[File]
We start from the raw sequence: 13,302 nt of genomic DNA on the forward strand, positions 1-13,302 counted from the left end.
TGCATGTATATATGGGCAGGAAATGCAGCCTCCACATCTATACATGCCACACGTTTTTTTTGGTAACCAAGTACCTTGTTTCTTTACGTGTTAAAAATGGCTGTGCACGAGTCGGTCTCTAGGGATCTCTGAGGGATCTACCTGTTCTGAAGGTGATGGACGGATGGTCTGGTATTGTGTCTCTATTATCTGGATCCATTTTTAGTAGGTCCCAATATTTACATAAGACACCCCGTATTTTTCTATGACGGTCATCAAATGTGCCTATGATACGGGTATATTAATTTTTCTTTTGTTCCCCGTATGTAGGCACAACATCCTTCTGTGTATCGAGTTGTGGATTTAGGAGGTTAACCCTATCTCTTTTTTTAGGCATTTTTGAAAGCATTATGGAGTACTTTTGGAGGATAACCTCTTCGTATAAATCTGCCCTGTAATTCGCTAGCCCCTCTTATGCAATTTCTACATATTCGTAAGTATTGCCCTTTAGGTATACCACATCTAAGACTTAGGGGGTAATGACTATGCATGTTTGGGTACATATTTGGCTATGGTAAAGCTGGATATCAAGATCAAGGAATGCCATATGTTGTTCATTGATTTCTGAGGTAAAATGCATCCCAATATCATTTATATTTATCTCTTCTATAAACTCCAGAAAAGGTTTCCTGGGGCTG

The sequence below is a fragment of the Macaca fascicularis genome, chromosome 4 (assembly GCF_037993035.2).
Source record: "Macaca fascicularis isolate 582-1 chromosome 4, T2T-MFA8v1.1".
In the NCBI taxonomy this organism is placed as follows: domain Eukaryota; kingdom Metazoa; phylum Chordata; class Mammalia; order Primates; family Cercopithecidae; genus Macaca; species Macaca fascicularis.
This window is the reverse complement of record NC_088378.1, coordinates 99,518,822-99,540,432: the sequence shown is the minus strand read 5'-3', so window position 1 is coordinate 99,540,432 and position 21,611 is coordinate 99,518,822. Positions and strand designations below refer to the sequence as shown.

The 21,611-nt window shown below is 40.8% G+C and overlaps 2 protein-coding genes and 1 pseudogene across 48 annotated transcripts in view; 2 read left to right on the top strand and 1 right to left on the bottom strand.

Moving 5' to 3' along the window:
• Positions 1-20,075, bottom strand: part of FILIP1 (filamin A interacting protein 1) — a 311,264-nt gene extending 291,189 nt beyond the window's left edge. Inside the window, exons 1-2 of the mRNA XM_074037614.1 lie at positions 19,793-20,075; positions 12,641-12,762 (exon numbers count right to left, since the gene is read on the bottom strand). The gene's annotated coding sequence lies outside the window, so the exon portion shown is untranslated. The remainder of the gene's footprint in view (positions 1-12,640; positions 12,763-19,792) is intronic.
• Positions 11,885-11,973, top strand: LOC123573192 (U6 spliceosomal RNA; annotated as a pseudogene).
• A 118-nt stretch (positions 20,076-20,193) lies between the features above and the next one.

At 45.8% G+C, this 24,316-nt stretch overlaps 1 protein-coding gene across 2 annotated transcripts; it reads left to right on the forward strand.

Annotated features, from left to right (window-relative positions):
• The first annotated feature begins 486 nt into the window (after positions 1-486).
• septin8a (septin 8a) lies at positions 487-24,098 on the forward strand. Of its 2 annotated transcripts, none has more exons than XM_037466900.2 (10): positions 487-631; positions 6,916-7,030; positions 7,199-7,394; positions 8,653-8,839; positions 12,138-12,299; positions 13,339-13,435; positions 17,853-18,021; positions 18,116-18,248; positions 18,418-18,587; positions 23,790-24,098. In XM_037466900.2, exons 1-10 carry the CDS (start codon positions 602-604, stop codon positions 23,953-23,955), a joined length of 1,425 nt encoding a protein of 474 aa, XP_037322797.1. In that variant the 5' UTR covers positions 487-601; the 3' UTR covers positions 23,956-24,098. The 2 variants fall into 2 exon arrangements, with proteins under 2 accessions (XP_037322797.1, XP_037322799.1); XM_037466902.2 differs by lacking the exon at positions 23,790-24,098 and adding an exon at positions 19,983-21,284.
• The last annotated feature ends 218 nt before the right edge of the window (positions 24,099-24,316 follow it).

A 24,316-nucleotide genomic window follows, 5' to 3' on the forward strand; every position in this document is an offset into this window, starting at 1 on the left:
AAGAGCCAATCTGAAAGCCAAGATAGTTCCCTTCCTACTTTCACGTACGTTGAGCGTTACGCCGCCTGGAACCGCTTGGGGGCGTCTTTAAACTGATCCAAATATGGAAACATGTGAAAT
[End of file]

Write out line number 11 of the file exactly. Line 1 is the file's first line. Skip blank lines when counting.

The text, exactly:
• A 118-nt stretch (positions 20,076-20,193) lies between the features above and the next one.